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Why Shouldn't Babies Eat Peanut Butter?

by
author image Matthew Lee
Matthew Lee has been writing professionally since 2007. Past and current research projects have explored the effect of a diagnosis of breast cancer on lifestyle and mental health and adherence to lifestyle-based (i.e. nutrition and exercise) and drug therapy treatment programs. He holds a Master of Arts in psychology from Carleton University and is working toward his doctorate in health psychology.
Why Shouldn't Babies Eat Peanut Butter?
Bag of peanuts and jar of peanut butter Photo Credit HandmadePictures/iStock/Getty Images

Peanut butter is a nutritionally-dense food that's popular for its texture, taste and adaptability to a range of dishes. Despite being a healthy way to add daily protein, vitamins and minerals to your diet, eating peanut butter isn't free of potential dangers. Due to their poorly-developed digestive systems and the potential for having undetected allergies, babies may be particularly susceptible to the potential dangers of peanut butter.

Choking

In addition to its taste and nutritional benefits, peanut butter owes much of its popularity to its thick, sticky texture. While older children might enjoy this aspect of peanut butter, babies and children under the age of 2 may have difficulties dealing with peanut butter because of its texture. Due to the difficulties associated with swallowing peanut butter, it may present a choking hazard to babies and young children. Instead of giving your child large amounts of peanut butter, mix small amounts with applesauce to make swallowing and digestion easier.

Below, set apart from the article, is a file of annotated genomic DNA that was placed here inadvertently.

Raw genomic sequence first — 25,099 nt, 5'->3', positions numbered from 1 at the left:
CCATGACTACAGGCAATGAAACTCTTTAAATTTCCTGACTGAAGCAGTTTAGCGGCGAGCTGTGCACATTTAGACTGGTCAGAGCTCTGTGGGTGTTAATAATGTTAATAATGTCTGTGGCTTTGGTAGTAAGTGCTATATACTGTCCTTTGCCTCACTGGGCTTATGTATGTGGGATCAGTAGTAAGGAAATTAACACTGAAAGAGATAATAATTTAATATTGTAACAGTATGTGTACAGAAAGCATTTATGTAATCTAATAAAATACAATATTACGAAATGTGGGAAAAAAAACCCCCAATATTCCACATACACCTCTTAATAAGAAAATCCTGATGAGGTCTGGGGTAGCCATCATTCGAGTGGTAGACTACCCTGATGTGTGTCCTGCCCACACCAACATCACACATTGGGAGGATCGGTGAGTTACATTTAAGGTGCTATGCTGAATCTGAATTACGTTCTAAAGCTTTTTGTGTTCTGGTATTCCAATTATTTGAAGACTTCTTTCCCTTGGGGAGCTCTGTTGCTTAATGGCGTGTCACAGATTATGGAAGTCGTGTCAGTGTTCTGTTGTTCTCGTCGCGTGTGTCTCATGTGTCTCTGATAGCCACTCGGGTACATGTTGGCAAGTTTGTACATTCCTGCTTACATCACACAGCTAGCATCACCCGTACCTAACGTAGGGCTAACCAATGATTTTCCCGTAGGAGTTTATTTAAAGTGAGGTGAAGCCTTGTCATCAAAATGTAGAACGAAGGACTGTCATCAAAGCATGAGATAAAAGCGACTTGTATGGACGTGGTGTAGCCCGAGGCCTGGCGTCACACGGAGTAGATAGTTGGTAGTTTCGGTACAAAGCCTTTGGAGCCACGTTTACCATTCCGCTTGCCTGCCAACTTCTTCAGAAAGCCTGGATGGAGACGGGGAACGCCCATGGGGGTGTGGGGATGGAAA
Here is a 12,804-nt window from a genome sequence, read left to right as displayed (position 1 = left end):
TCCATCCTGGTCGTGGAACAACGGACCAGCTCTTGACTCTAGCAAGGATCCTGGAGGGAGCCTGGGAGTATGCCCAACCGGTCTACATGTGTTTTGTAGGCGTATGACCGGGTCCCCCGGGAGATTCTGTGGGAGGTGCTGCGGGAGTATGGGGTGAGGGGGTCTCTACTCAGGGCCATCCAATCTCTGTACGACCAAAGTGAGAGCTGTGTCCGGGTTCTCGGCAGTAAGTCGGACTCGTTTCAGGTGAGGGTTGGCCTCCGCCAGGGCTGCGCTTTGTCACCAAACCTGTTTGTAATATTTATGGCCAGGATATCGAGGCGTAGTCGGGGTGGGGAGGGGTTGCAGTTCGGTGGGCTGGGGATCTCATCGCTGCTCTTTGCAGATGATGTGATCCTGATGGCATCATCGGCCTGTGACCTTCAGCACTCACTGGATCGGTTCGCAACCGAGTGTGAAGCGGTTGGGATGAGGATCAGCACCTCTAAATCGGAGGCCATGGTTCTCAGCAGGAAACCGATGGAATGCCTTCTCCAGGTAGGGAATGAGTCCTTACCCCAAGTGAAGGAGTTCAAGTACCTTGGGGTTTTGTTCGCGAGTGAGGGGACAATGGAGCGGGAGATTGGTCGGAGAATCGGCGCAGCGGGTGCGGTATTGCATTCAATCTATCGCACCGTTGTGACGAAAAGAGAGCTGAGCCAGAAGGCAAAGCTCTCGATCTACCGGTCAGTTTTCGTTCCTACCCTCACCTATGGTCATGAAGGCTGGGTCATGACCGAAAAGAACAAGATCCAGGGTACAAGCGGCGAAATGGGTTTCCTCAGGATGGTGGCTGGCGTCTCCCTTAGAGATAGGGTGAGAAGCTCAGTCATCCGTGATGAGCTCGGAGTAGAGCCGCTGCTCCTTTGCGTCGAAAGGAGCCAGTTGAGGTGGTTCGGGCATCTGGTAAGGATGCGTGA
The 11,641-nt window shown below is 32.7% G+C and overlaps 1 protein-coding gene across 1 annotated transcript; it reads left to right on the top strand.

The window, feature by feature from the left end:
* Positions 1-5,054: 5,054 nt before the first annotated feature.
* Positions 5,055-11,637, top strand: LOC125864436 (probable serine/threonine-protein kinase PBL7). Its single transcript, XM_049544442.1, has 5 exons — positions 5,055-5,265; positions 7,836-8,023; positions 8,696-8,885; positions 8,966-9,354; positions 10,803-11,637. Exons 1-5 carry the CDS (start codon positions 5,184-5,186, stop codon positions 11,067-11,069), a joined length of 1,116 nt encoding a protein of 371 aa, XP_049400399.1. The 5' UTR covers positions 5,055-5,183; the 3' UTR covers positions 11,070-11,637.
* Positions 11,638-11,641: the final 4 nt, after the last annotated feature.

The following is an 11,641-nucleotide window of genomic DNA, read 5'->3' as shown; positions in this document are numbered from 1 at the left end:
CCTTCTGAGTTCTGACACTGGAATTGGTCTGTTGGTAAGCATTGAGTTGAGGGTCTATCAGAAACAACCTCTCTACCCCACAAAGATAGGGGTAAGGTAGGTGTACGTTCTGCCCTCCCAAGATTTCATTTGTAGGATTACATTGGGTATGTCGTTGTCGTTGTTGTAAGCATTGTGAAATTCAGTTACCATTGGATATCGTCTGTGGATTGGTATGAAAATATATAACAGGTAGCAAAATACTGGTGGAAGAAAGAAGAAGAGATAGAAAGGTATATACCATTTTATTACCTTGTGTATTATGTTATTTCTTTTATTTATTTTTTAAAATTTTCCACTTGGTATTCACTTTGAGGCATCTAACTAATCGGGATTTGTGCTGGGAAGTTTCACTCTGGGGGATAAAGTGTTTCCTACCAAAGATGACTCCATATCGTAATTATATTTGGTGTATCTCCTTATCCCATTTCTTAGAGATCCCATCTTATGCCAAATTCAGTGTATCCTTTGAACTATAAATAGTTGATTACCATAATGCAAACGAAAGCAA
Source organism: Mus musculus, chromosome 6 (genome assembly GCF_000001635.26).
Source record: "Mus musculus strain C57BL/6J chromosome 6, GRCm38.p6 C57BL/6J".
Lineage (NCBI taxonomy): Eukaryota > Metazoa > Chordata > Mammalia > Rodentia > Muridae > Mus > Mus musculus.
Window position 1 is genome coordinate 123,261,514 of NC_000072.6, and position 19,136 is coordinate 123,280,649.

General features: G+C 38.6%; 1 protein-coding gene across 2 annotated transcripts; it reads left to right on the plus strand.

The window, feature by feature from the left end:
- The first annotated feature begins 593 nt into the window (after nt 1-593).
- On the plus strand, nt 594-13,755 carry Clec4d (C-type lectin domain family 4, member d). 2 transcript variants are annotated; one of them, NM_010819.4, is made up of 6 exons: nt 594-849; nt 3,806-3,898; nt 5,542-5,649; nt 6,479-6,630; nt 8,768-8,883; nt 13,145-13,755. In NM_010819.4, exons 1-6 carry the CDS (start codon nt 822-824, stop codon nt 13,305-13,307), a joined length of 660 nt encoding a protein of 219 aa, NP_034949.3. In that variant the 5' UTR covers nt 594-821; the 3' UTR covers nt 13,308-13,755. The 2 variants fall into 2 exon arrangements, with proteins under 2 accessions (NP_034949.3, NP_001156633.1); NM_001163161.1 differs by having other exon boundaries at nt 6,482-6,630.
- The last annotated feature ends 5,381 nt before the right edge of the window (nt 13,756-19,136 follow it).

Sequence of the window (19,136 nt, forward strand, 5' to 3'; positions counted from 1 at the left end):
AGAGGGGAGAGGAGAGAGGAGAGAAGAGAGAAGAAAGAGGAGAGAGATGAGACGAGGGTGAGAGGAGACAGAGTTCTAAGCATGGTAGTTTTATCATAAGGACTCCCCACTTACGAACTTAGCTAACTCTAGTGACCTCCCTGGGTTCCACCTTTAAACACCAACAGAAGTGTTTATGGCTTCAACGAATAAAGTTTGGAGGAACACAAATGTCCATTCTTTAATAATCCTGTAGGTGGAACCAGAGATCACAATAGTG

Allergies

If you have a family history of peanut or other food allergies, your baby might be sensitive to peanut butter. To be on the safe side, determine if your child is allergic before introducing peanut butter into her diet. While allergy testing can be performed on infants as young as 4 months, these tests are both difficult to perform and somewhat inaccurate at such young ages. A combination of allergy testing and monitoring your child's reactions to peanuts may help you to determine if and when she can be given peanut butter.

Allergy Development

Even if your child doesn't show symptoms of food allergies, exposing her to peanut butter may be dangerous before her first birthday. While small amounts of peanut products may not be problematic, a team led by Adam Fox of King's College in London found that large amounts may contribute to the development of a peanut allergy. In their 2009 study, these researchers found that children of families who eat a lot of peanut products, particularly peanut butter, are more likely to develop peanut allergies in their first year of life than other children.

When is Peanut Butter Safe?

Allergic reactions in young infants can range from mild to severe, with common reactions including rashes and respiratory problems. The allergens in peanuts are very potent and can trigger allergic reactions in babies when touched, eaten directly or consumed indirectly through a mother's breast milk after she eats peanut products.

Despite the risk of allergic reaction, recommendations for when your child can have peanut butter have become less strict in recent years. Based on a 2008 review of the research on food allergies in infants, a team led by Dr. Frank Greer of the American Academy of Pediatrics recommends that peanut butter is safe after the age of 6 months. Due to the difficulties associated with swallowing at such young ages, however, it is still considered a choking hazard for children under 2 years of age.

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